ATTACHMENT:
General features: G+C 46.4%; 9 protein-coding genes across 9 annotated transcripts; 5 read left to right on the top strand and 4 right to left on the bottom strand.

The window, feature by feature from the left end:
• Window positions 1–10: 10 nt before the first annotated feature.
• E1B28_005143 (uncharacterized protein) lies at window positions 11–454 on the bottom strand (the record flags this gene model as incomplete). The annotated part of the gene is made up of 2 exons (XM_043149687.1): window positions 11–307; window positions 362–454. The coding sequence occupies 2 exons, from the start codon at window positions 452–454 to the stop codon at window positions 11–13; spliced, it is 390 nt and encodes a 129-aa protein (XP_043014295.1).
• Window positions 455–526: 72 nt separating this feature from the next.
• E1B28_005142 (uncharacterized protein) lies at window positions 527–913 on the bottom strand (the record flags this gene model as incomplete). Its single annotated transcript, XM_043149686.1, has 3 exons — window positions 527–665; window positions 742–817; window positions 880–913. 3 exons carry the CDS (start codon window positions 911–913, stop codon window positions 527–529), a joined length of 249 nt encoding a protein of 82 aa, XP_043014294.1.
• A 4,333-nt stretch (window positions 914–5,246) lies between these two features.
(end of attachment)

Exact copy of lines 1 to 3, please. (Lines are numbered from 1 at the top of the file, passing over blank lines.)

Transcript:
General features: G+C 46.4%; 9 protein-coding genes across 9 annotated transcripts; 5 read left to right on the top strand and 4 right to left on the bottom strand.

The window, feature by feature from the left end:
• Window positions 1–10: 10 nt before the first annotated feature.